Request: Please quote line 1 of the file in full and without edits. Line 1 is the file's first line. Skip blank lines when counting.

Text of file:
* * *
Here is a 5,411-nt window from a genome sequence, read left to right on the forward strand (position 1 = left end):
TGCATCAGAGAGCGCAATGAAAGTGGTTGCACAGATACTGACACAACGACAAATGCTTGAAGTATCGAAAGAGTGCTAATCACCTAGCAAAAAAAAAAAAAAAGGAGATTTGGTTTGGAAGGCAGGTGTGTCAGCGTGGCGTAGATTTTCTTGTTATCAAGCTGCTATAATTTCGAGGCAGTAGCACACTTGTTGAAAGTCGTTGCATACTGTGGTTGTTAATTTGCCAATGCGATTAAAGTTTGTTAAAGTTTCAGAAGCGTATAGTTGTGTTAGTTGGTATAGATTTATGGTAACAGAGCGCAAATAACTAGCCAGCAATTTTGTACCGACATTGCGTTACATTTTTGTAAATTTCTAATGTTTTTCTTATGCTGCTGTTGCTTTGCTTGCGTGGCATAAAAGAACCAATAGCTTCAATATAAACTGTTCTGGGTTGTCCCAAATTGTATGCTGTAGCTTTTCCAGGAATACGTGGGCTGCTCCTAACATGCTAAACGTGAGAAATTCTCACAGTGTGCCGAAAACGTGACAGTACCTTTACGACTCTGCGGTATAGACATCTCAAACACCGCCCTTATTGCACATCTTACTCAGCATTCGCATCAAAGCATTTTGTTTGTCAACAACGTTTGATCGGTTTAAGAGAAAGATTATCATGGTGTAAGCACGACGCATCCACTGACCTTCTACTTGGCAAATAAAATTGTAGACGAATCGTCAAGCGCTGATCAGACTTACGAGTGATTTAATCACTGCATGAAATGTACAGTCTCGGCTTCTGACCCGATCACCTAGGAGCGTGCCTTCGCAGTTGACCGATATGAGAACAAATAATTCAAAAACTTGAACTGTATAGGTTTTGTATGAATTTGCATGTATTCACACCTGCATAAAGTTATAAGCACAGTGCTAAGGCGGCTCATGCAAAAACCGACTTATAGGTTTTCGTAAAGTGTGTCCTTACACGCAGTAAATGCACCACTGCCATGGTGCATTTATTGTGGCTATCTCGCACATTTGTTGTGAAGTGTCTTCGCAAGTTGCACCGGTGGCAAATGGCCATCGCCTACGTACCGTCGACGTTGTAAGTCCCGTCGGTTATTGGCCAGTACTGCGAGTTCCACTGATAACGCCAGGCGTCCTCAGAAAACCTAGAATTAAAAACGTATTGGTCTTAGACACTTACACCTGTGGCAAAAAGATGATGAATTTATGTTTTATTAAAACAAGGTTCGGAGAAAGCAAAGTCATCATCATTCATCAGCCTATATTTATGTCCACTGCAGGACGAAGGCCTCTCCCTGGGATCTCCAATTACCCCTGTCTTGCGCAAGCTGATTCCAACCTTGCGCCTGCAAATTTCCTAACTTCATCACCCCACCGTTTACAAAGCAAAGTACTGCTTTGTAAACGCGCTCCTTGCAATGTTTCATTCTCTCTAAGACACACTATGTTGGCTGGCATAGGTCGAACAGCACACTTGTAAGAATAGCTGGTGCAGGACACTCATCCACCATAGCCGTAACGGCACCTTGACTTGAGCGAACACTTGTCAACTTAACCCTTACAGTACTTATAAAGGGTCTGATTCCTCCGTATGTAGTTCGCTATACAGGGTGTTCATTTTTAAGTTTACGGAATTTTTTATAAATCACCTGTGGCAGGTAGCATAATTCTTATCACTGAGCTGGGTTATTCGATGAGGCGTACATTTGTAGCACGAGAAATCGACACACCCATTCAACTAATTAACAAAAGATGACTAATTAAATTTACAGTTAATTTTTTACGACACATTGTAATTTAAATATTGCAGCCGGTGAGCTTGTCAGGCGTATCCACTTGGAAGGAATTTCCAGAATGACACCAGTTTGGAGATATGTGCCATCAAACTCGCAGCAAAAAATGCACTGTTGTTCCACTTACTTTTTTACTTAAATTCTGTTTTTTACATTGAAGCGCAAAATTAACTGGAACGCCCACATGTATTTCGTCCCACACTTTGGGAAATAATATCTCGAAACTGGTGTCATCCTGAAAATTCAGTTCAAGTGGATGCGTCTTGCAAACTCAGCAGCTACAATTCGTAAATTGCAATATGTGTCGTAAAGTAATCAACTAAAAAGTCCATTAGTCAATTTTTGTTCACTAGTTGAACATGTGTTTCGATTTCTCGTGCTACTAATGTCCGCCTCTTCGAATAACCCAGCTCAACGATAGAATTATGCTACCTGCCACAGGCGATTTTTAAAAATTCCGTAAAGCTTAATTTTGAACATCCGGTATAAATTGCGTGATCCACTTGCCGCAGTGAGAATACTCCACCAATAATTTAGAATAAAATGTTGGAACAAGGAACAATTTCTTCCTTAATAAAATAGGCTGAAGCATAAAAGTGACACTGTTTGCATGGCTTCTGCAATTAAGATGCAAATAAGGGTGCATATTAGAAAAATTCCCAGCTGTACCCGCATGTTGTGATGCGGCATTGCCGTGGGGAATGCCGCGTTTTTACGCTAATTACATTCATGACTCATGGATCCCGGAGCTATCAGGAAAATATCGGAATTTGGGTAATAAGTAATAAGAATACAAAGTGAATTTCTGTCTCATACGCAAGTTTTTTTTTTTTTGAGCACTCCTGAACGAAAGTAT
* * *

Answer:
Here is a 5,411-nt window from a genome sequence, read left to right on the forward strand (position 1 = left end):